Its been awhile since I've updated my article The Architecture of Mailinator. That was a long time ago and really and tons has changed. To save you reading that article if you're in a hurry, the crux was that Mailinator was originally based on the unix email program sendmail, which pretty much died at around 800,000 emails a day. And then it discusses the design of the fully custom SMTP server designed for mailinator.
In that article, Mailinator was running on a single AMD cpu and processing 3 million emails a day or so. Well, somewhere in there I got a deal with my hosting company and was running a dual dual-core opteron machine. Mailinator ran on that for about a year as our email load doubled a time or two.
Eventually I needed a server for another project and realized that giving Mailinator that dual-opteron was pretty overkill. So I "downgraded" the machine to a core-duo. Which is where it runs now. In the aforementioned article we were getting 3 million emails a day - now I sometimes see 2 million an hour.
For the geeks out there, this is still of course a highly-multithreaded java implementation often running 4000 simultaneous threads. Pure Java I/O (not that stinky and slow NIO.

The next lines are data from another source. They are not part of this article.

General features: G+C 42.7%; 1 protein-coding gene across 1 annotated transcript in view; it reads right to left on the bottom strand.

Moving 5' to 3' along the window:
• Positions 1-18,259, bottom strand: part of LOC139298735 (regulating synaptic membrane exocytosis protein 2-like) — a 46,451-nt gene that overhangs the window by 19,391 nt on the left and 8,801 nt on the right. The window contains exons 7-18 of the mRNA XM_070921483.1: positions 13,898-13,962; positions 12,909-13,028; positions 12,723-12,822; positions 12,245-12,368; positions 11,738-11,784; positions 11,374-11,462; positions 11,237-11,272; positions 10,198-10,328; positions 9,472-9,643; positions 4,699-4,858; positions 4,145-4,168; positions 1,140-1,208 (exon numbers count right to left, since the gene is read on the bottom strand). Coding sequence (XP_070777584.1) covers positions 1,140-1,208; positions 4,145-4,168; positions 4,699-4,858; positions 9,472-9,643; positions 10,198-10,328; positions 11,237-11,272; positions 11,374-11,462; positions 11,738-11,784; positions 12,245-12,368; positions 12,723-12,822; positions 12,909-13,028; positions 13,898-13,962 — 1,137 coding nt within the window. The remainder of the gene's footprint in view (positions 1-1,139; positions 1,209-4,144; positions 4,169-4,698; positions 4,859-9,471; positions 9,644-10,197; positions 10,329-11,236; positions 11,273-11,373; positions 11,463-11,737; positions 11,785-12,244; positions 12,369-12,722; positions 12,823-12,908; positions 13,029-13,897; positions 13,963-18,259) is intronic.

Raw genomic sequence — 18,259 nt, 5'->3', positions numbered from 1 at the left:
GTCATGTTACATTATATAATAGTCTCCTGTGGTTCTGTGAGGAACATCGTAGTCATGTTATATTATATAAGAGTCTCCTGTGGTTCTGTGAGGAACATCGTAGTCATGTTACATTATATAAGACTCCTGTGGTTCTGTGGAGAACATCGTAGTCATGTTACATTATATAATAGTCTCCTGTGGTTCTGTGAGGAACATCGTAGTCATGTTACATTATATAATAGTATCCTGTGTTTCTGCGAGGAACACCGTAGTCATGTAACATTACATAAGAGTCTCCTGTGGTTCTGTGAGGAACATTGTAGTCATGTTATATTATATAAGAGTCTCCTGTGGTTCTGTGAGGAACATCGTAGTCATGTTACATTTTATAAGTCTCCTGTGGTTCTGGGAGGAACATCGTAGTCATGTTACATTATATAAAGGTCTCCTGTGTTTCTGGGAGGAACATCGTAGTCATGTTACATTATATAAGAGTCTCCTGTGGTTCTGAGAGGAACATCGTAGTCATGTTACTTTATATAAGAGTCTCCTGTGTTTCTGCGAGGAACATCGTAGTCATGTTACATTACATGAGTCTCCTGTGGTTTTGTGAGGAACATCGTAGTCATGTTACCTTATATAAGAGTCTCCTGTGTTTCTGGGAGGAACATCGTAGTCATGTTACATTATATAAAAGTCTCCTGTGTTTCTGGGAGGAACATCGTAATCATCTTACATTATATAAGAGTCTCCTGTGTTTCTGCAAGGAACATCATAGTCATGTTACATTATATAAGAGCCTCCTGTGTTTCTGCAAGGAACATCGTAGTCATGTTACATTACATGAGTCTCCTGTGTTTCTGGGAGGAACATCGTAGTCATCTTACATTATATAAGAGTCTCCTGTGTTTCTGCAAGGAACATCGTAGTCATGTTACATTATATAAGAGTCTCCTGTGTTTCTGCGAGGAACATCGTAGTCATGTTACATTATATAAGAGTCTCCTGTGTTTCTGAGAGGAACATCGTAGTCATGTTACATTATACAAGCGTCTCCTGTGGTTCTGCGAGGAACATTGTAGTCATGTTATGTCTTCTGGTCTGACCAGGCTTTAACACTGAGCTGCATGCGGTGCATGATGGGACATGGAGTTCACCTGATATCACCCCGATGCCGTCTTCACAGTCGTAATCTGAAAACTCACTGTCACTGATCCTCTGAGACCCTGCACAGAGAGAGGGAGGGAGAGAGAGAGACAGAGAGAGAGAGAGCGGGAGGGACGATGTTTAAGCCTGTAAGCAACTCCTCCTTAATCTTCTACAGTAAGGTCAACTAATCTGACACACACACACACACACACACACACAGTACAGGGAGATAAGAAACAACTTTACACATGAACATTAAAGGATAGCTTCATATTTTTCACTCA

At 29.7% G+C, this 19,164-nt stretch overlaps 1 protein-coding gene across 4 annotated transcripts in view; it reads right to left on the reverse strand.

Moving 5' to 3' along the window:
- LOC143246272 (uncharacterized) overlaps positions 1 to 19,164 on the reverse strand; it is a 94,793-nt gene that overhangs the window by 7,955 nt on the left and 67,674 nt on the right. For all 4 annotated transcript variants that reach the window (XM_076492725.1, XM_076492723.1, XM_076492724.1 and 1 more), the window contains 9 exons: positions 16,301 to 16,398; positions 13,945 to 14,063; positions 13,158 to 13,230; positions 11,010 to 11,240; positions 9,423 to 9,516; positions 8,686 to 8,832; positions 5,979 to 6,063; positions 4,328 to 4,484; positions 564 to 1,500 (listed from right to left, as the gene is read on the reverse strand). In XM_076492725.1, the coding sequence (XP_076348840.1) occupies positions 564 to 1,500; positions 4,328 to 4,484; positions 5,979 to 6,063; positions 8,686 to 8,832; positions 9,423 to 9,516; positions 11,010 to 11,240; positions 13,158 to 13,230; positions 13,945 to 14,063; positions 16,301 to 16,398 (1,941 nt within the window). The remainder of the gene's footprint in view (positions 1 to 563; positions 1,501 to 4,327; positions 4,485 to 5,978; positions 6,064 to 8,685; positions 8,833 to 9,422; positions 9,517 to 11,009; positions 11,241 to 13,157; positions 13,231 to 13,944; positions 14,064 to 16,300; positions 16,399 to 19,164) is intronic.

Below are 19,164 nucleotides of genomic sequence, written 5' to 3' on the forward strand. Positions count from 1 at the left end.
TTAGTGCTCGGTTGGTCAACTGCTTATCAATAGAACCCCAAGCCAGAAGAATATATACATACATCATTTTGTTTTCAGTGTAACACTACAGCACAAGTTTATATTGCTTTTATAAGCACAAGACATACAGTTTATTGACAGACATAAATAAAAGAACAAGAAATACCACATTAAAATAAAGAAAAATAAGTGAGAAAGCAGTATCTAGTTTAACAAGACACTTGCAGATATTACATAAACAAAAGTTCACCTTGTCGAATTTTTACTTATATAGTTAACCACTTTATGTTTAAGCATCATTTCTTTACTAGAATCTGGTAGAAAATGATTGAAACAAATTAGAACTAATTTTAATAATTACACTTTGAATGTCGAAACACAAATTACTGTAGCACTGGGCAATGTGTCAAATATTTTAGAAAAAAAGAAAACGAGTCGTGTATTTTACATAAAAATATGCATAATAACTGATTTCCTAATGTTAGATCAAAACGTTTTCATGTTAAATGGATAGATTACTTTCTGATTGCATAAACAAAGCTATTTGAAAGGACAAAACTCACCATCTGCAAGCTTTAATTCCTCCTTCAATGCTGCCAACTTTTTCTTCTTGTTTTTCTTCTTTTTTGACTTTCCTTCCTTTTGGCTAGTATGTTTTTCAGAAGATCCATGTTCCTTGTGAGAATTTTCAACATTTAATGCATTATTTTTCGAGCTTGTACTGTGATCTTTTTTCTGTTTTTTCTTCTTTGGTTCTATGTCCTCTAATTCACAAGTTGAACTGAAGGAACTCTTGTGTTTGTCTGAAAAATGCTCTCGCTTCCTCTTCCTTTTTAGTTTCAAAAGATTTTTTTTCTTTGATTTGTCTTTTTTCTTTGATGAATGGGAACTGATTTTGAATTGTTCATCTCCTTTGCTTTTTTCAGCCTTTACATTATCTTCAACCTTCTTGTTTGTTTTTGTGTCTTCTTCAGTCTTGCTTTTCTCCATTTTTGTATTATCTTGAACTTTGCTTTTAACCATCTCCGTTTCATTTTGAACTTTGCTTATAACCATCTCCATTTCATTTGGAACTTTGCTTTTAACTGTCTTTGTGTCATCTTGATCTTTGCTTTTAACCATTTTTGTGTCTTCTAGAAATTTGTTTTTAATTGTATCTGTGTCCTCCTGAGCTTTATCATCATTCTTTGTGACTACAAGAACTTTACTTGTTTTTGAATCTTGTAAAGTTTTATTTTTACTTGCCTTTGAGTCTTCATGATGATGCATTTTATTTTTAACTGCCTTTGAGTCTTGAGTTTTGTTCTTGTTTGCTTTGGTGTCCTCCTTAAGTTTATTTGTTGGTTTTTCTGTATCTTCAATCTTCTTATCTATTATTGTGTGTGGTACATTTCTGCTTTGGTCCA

Today I got an email from my hosting server that I "surpassed my allotted bandwidth". I'm pretty used to getting subpoena's and such, but not so many of these.
Apparently, Mailinator received 3.1 Terabytes of email in the last 4 weeks.
Thats (ballpark) 480 million emails or so in that 4 weeks. As I've said before, that doesn't compare to any bigger email service, but then again, I bet they have more than one server :) I'll also emphasize that numbers I usually throw up here were measured or calculated by me - that 3T number comes from my provider so I hope its accurate as they want money for it !
Thats a LOT of spam (sure there's web traffic in there which might be hefty in other circumstances, but it doesn't hold a candle against the mail traffic).
I've priced things out and although my server still has plenty of computing capacity left, I'm clearly hitting an artificial (i.e. pay for more) bandwidth limit. It makes far more economical sense to simply get another server (per all pricing schemes I find) than to buy more bandwidth on this one.
So, someday I'll get around to writing the next "Architecture of Mailinator" article and although it almost sounds funny to me after all this time, I'll likely be talking about "both" Mailinator servers. Not just our trust little core duo.